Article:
Exclusive: Client and contractor to part ways on Frank Gehry and Foster-designed third phase
French contractor Bouygues is to be replaced on the third phase of the redevelopment of the iconic Battersea Power Station in London.
The firm was appointed to the Frank Gehry and Foster + Partners-designed residential-led phase in September 2015, on a contract expected to worth in excess of £1bn.
The phase as originally designed included 1,300 apartments located immediately to the south of the grade II-listed power station, alongside the planned new Northern Line tube station.
In a joint statement the client, Battersea Power Station Development Company (BPSDC), and Bouygues UK, said they had mutually agreed not to extend the deal beyond the pre-construction stage and Bouygues’ work will be handed over to a new contractor.
The statement said: “Battersea Power Station and Bouygues UK have mutually agreed not to extend Bouygues UK’s involvement in the project beyond the current scope of pre-construction services which Bouygues UK had been appointed to perform on Phase 3 of the development.
“On behalf of the project, Bouygues UK has been managing the design, procurement and site activities, and continues to do this with Battersea’s full support. These services will be wound down over the coming months as part of the hand-over and transition process to a new contracting partner.
“Battersea Power Station is in discussions with some of the UK’s leading contractors for this next phase of the scheme.
“This change in contracting partner does not affect the current progress on site as the trade contractors such as Balfour Beatty, McGee and others, are already directly appointed by the developer and their ongoing management will continue to be undertaken by the incumbent project team, including Bouygues UK during the transition.”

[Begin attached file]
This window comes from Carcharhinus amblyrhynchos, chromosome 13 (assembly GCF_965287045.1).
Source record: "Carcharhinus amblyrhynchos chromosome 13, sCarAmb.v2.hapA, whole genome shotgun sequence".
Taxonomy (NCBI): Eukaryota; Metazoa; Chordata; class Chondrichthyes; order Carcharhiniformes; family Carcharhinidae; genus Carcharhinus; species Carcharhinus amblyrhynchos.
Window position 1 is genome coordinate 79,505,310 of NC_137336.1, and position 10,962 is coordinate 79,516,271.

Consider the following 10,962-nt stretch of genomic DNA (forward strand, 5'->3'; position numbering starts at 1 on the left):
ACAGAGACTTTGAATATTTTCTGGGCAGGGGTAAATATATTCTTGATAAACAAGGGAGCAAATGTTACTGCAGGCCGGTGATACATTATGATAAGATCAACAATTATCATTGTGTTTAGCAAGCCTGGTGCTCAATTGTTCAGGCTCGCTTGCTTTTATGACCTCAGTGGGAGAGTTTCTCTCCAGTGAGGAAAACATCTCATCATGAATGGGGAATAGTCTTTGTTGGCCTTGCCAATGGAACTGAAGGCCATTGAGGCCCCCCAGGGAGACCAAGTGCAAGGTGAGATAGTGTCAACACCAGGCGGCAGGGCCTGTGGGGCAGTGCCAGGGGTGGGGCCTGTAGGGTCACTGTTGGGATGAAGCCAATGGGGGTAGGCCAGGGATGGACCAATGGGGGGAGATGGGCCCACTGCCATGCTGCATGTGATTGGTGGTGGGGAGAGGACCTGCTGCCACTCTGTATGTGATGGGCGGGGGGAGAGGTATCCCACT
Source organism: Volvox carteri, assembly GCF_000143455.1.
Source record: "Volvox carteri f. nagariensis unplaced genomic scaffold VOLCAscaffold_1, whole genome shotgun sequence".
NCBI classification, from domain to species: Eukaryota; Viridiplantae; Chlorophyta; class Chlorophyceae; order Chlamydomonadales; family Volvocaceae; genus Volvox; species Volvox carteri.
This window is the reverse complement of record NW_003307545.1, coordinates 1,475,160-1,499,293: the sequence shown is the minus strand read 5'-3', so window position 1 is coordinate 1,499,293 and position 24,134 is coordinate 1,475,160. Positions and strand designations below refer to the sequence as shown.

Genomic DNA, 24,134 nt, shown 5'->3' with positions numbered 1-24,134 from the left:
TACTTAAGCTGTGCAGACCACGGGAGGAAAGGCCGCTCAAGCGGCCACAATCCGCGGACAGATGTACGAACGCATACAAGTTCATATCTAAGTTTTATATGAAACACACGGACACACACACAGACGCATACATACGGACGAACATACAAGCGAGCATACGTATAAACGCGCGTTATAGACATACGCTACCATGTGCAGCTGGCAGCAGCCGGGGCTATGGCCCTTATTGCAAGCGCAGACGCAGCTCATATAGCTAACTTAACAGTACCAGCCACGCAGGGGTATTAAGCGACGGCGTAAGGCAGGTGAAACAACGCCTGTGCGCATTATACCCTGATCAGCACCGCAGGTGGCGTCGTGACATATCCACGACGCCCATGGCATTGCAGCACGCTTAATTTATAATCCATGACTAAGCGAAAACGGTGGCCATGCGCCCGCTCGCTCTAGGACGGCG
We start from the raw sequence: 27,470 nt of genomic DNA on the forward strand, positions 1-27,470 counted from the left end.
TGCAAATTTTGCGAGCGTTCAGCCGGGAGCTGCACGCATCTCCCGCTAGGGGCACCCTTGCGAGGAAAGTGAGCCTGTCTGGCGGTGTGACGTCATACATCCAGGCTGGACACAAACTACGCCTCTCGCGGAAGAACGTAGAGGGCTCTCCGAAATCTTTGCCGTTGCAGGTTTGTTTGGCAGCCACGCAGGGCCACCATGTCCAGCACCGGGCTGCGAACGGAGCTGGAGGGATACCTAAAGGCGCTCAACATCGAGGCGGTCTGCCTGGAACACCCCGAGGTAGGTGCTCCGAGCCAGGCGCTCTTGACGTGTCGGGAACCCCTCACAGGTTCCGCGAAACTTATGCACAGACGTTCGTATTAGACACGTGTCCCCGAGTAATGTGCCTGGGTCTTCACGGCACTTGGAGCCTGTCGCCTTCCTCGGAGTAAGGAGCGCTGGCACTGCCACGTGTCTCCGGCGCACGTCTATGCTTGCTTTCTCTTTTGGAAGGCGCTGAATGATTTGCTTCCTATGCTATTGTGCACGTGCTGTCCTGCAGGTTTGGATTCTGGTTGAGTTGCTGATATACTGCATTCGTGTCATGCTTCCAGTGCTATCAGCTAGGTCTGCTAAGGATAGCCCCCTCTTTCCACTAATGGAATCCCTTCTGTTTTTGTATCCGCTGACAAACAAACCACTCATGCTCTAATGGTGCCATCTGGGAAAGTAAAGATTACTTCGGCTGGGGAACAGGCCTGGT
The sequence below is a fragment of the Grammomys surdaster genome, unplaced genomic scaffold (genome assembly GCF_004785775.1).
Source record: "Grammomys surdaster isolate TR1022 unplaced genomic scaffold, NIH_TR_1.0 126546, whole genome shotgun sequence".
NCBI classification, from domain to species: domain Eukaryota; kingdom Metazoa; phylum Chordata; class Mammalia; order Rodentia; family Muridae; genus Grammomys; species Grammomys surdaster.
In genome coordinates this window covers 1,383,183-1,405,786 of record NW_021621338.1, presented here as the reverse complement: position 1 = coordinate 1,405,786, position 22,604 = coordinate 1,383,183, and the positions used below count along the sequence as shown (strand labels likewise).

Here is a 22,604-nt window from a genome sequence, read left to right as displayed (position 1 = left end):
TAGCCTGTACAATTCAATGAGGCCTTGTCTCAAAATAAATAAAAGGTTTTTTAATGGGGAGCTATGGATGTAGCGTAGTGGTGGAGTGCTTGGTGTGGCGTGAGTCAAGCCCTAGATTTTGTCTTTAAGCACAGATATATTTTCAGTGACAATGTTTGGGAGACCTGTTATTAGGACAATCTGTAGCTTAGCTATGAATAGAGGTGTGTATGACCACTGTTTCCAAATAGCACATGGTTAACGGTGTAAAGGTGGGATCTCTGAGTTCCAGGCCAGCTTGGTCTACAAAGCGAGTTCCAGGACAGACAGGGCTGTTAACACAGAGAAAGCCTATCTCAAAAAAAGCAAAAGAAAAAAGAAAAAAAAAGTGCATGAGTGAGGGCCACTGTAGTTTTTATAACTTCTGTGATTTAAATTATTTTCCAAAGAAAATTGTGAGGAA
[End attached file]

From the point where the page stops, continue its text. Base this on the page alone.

At the time of Bouygues appointment Aidan McLeod, project manager at BPSDC, told Building Bouygues had been selected as the preferred contractor due to it being able to deliver the building’s concrete frames itself without having to subcontract it. BPSDC viewed the concrete frames “as one of the biggest project risks and they [Bouygues] described a fabulous proposal to deliver it and remove a great deal of risk,” McLeod said.
He added the French contractor was also “less focused on risk and more focused on delivery and solutions”.
Fellow contractor Carillion was appointed to £400m first phase at the £8bn 17ha site back in May 2013, while Mace carried out pre-construction works on phase two prior to Skanska taking on the main role on the second phase, which has seen the removal and reconstruction of the power station’s iconic chimneys.
In September last year tech giant Apple agreed to pre-let 500,000 sq ft across six floors inside the historic Sir Giles William Scott designed building within the central Boiler House. The letting equates to 40% of the total office space available at the development.
Apple is expected to move into the Power Station in 2021, which will become its new London campus with the firm’s 1,400 employees to relocate from Apple’s other London offices.
Malaysian shareholders Sime Darby, SP Setia and The Employees Provident Fund own the scheme which is managed by the BPSDC.
Bouygues UK last autumn revealed that it had racked up a pre-tax loss of t £19.4m which it attributed to “ongoing challenging market conditions”prior to it walknig away from the £90m job to build Bristol’s new Populous-designed arena at the beginning of this year after failing to agree a price with the council.
The contractor also earlier last year walked away from Great Ormond Street Hospital’s £65m Centre for Research project shortly after its chief executive Madani Sow suddenly stepped down.